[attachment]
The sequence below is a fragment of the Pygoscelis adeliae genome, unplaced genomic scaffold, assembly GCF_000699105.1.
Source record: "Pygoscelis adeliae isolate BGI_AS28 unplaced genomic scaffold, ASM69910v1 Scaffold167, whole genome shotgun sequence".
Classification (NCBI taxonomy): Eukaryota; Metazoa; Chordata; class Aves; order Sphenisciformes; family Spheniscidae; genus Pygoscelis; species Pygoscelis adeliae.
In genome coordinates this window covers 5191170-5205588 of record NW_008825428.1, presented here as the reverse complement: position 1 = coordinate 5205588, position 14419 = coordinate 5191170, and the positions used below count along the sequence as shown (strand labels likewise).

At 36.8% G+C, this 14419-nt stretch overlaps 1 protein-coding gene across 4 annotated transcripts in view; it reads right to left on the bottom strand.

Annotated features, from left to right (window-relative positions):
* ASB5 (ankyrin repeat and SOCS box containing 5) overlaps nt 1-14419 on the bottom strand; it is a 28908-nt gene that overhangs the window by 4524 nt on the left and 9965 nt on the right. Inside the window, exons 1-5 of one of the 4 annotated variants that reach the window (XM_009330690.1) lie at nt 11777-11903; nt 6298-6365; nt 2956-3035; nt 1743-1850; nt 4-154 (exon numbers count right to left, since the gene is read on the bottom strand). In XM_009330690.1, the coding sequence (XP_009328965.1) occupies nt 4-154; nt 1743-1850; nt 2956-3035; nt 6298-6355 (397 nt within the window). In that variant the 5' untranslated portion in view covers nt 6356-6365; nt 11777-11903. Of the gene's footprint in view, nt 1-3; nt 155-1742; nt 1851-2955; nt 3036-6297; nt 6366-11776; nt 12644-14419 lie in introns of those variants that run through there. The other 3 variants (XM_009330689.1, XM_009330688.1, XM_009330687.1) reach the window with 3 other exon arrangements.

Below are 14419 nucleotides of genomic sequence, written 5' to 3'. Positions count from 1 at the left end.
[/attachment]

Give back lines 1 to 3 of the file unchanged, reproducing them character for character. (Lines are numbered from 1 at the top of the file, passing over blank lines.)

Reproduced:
The sequence below is a fragment of the Pygoscelis adeliae genome, unplaced genomic scaffold, assembly GCF_000699105.1.
Source record: "Pygoscelis adeliae isolate BGI_AS28 unplaced genomic scaffold, ASM69910v1 Scaffold167, whole genome shotgun sequence".
Classification (NCBI taxonomy): Eukaryota; Metazoa; Chordata; class Aves; order Sphenisciformes; family Spheniscidae; genus Pygoscelis; species Pygoscelis adeliae.